This Week's Recommended Shows

From Reignwolf to Glen Campbell.

***EDITOR'S PICK

Pollens/Wednesday, November 21

This six-member collective is making pop music like no one else in Seattle right now. Founders Hanna Benn and Jeff Aaron Bryant met each other, and the band's eventual four other members, as students at Cornish College of the Arts, where they all performed in the school's traditional Indonesian metal-percussion ensemble, Gamelan Pacifica. Their worldly influences are incorporated into Pollens' polyrhythmic pop, which combines droning, buzzing-bee-like vocals (all six members sing) and dexterous lines ("Like birds make nests without their hands/How might we understand?/Like edges form unplanned/Like form mutates without demand") with instrumental elements of African trance, Krautrock, and folk. It all comes together with a magical, hypnotic effect on Pollens' beautifully poetic debut album, last month's Brighten & Break. Tonight they open for songwriter Bryan John Appleby and his folksy backing band. With Shenandoah Davis. Tractor Tavern, 5213 Ballard Ave. N.W., 789-3599. 9 p.m.  $10 adv./$12 DOS. ERIN K. THOMPSON

Silas Black/Friday, November 23

This bill is stacked with creative voices from across the scene. Headliner Silas Black is half of the longtime local rap duo Silent Lambs Project (with Jace ECAj), and also a member of the rap/soul trio (with Jace and vocalist Felicia Loud) Black Stax. Black has a rich well of baritone verses to pull from, all heavy on quality, so his live show is a good bet regardless of specifics. Middleman Specs One is a local legend—the strong, quiet type whose audio wisdom has touched many a beatsmith/MC over the years. OCnotes is opening this one, but stick that guy in any slot on any bill and it's a good idea. You could play this lineup backward, sideways, or upside down, and it'd probably pop all the same. Comet Tavern, 922 E. Pike St., 322-9272. 9 p.m. $6. TODD HAMM

Reignwolf/Saturday, November 24

If blues rock is having a moment in Seattle, it's in no small part thanks to Saskatchewan native Jordan Cook—stage name Reignwolf—who moved here last December and instantly caused a stir with his wildly impressive guitar chops. Reignwolf's gift is his combination of the fierce, young spirit of rock and roll and the soulful, old spirit of the blues. Cook loves the city (earlier this year he told SW's Todd Hamm, "It's definitely where a musician wants to be . . . even the weather here being up and down, it makes you feel moods like crazy, and makes you want to play music") and the city loves him. His Phil Ek–produced EP is hotly anticipated—a recent video clip shows him in the studio bending his guitar strings to create a sound like a giant zipper being undone—and he's currently on a much-ballyhooed nationwide tour. He'll be ably supported tonight by raucous garage duo The Grizzled Mighty. With the Young Evils. The Neptune, 1303 N.E. 45th St., 877-784-4849. 9 p.m. $16. All ages. ERIN K. THOMPSON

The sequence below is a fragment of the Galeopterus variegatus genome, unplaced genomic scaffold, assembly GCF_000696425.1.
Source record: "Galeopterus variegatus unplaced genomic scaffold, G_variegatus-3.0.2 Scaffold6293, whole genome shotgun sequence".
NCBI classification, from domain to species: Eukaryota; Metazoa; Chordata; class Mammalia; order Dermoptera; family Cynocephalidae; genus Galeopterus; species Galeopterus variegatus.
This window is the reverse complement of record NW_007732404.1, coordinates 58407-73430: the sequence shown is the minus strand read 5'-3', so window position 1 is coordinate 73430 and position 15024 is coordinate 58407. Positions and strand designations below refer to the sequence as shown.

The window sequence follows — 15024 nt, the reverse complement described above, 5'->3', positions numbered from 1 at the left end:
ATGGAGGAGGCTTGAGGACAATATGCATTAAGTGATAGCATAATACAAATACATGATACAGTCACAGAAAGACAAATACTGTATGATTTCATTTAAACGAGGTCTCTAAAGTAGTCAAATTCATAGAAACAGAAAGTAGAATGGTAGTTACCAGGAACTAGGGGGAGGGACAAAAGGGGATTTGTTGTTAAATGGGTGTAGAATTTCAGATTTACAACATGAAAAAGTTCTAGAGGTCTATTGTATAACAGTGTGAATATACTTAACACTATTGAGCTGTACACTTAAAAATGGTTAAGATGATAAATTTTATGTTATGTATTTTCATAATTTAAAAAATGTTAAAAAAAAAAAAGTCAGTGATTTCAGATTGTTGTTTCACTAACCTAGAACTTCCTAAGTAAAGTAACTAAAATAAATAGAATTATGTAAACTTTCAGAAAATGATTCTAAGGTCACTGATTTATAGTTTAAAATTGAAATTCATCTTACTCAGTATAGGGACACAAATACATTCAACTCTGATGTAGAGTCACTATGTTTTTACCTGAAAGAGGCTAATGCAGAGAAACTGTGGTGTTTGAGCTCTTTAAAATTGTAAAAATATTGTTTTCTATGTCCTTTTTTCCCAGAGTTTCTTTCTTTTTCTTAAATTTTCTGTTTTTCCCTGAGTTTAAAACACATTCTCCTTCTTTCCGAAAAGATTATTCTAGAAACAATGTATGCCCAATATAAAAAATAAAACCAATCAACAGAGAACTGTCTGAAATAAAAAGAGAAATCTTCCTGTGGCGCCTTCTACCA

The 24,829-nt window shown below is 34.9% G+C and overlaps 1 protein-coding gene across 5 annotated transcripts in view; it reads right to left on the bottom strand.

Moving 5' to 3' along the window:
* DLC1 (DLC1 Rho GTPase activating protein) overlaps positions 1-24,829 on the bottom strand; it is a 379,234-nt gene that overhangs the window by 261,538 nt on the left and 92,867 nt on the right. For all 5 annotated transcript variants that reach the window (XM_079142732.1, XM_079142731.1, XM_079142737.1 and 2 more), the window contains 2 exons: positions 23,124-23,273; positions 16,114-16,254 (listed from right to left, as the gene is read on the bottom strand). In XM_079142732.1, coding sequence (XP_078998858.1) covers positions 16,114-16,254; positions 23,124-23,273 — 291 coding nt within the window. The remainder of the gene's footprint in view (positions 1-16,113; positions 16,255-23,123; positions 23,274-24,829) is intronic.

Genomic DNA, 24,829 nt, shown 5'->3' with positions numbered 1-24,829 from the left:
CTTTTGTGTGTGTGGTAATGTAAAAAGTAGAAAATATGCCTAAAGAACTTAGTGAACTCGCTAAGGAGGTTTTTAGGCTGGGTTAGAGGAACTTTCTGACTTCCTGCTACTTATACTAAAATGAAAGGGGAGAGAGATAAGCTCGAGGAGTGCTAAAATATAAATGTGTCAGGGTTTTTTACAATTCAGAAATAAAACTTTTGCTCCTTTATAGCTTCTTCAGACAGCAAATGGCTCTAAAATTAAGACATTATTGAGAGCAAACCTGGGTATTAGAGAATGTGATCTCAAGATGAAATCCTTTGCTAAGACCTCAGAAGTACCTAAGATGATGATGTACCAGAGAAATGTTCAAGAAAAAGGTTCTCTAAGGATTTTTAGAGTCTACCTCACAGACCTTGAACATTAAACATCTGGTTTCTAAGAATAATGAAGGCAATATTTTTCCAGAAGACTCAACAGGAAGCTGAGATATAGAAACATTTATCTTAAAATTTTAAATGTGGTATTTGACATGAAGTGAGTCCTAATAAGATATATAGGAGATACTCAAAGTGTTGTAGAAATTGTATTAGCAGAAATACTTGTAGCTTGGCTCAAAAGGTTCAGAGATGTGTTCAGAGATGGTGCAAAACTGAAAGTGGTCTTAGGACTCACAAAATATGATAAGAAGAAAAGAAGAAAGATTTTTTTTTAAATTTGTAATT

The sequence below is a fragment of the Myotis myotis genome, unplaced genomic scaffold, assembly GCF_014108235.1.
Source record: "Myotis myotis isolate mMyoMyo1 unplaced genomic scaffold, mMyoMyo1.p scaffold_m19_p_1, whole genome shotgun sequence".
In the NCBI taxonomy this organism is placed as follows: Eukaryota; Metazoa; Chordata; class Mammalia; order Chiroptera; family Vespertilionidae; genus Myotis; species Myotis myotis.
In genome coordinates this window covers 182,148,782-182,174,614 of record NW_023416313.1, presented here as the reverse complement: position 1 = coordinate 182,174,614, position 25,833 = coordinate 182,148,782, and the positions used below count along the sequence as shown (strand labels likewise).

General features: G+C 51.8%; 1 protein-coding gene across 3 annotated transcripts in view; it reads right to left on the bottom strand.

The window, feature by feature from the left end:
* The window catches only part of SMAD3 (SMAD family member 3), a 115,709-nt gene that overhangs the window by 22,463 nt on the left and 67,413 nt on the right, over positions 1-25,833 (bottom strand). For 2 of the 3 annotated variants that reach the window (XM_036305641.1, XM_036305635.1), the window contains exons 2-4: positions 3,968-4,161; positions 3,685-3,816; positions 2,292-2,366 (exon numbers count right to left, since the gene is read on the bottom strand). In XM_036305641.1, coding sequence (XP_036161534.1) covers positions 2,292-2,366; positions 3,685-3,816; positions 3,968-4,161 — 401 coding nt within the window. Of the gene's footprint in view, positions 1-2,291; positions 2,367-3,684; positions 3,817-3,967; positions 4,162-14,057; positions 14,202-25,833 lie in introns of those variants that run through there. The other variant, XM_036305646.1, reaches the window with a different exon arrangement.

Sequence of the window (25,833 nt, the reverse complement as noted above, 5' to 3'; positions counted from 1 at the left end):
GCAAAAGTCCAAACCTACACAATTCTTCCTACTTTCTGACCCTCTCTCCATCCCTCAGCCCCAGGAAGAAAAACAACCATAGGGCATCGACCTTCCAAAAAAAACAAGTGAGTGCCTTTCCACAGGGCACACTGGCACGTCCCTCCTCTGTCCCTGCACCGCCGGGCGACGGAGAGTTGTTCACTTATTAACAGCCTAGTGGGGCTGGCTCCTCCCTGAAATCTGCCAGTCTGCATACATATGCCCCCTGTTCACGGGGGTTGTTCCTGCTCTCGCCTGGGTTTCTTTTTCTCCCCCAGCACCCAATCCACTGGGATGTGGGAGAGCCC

World Party/Sunday, November 25

Launched in the mid-'80s by its lone constant, Karl Wallinger, World Party was nearly over when Wallinger suffered an aneurysm in 2001 that left him unable to talk or walk. This isn't the sort of ailment that musicians typically bounce back from. It's not an annoying callus or laryngitis; Wallinger literally lost the ability to form words, a cruel fate for a brilliant and rangy British troubadour who'd never quite gotten his due. Only Wallinger pulled one over on fate, emerging from five years of rehab not only able to speak, but to sing, play, and tour the world. World Party's songs have always been ambitious, insightful, and exceedingly joyful. Wallinger's comeback only accentuates such virtues. With Martin Harley. Triple Door, 215 Union St., 838-4333. 7:30 p.m. $35–$40. All ages. MIKE SEELY

Glen Campbell/Tuesday, November 27

"There'll be a load of compromisin'/On the road to my horizon," pop-country artist Glen Campbell sang in his 1975 hit "Rhinestone Cowboy," and few other words so acutely describe the peaks and pitfalls of the life of this seventh child of an Arkansas sharecropper. Divorce, affairs, and addiction may have been the compromises, but overall Campbell's career—which began in the '60s as a session player for the likes of Elvis and Sinatra—is a musical legacy rich with Grammys, Top 10 hits, and album sales upward of 50 million. Recently diagnosed with Alzheimer's, the artist collaborated with everyone from Billy Corgan and Brian Setzer to Jakob Dylan and Dick Dale on his latest release, Ghost on the Canvas, and his current string of dates—The "Goodbye Tour"—is slated to be his last. With Victoria Ghost. The Paramount, 911 Pine St., 682-1414. 7:30 p.m. $21.25–$61.25. All ages. GWENDOLYN ELLIOTT

Screens/Tuesday, November 27

Screens are a trippy West Seattle four-to-five-piece with a very relaxed demeanor and aqueous songwriting that drifts with their mood. They play up the spaciness (there's a high likelihood you'll see a [fake!] astronaut's helmet on somebody with an instrument) and are quirky in their approach, but their songs have a distinct pop flavor that feels good on the palate regardless of your adventurousness. There are notes of dream-pop, light dub, and electro-lounge in their keyboard-heavy blend, held together by Afrocop member Carlos Tulloss' dexterous bass licks and Allison Tulloss' calm vocal stylings. With Starry-Eyed Samurai, The Last Great Fire. Chop Suey, 1325 E. Madison St., 324-8005. 8 p.m. Free. TODD HAMM

 
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